“The programme will fund expertise and activities at the Auckland Bioengineering Institute, which aims to get medical technology research off the bench and into business. It will facilitate the development of collaborative projects across New Zealand universities.”

Oh – and yes, there’s a price tag.

The Government is investing $8.1 million over three years. Each project will have a researcher, clinician and commercialisation expert on the team.

Woods’ concerns about diversity have not been overlooked.     

“Diversity creates the best competition of ideas and provides wider perspectives that reflect the needs of our diverse society. We want to ensure that Te Tītoki Mataora lives up to its name with strong Māori and Pasifika partnerships underpinning new research – focusing on co-created technologies that rebalance health inequities,” Ayesha Verrall said.

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Supporting economic resilience in the Indo-Pacific – Speech to the Asia Forum

I want to acknowledge the on-going work of the Asia Forum. Over many years – decades, in fact – you have been able to bring together diverse perspectives from a range of professional disciplines and fields of research. In a changing world your advice to governments and business on how to adapt to new challenges helps shape New Zealand’s future trajectory and ultimately the well-being of all New Zealanders.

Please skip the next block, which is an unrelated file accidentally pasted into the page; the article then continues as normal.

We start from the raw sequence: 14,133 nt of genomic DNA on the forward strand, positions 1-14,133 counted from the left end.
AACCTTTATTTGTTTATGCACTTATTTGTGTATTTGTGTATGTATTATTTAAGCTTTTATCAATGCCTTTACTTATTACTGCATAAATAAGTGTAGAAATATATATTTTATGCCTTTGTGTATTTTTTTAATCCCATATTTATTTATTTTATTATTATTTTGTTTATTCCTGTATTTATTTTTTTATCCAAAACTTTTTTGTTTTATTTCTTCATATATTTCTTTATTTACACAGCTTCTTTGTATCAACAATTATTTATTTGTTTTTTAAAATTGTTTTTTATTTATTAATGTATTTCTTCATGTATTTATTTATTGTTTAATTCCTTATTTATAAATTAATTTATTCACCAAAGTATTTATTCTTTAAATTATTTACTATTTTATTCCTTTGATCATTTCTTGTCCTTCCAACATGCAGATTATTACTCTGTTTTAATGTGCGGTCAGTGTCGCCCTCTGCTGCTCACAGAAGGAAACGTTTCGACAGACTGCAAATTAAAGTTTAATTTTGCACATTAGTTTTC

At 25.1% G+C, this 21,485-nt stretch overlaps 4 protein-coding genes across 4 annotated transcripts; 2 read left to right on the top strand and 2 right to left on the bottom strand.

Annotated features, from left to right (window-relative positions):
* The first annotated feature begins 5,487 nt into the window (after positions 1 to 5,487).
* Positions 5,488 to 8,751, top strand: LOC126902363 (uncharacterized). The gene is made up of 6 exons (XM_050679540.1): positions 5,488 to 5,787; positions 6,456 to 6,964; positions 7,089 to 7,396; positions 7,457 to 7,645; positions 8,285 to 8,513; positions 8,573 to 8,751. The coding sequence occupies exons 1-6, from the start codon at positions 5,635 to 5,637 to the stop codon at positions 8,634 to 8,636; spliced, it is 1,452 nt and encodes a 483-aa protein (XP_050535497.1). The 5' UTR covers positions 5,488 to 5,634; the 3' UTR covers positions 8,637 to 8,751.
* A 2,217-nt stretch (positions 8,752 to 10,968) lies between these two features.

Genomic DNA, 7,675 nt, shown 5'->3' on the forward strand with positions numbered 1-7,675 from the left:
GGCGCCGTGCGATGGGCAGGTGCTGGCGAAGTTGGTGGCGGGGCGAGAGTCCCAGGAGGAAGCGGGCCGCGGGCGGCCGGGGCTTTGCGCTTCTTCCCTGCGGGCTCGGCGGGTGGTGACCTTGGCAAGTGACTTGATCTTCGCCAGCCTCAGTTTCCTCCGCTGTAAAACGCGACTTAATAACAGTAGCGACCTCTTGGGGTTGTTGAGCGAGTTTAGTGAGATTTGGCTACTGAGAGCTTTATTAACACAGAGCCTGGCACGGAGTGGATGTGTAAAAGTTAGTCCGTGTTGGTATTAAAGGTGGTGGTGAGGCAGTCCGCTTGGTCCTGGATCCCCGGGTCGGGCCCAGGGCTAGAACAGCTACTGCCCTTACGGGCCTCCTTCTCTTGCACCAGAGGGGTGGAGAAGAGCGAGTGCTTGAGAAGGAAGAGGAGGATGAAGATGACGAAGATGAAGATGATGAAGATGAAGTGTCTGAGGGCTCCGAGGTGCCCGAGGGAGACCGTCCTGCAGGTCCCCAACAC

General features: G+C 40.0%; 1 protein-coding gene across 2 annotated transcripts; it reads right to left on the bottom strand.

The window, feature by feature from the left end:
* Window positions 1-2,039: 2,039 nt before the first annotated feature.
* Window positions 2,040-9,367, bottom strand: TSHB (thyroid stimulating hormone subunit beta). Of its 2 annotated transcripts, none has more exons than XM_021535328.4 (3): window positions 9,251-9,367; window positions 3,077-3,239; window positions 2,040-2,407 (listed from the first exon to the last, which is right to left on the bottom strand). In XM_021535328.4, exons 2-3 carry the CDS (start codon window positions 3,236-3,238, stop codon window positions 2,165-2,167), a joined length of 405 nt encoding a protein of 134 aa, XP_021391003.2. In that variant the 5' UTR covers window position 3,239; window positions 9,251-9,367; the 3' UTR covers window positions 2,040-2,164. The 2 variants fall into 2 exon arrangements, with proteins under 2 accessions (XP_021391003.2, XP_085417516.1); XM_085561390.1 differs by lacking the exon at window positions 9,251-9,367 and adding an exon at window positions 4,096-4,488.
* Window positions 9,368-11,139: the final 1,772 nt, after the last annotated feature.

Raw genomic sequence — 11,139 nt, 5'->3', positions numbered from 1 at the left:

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New Zealand’s FCR cited research ratio is twice the world average.

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The Government is investing in ‘Te Tītoki Mataora’ the MedTech Research Translator, to deliver new medical tools – and meet both the demands of a global pandemic and of a growing and aging population.


3 thoughts on “An ABC of science from Megan Woods (but you might need a translation) portends reform of the sector to lift diversity

  1. Field Citation Ratio
    The Field Citation Ratio (FCR) is a citation-based measure of scientific influence of one or more articles. It is calculated by dividing the number of citations a paper has received by the average number received by documents published in the same year and in the same Fields of Research (FoR) category. Not sure how this can be applied to a country’s research though – maybe by comparing the average FCR across all research papers produced out of NZ research for the year and comparing with like measurement for other countries?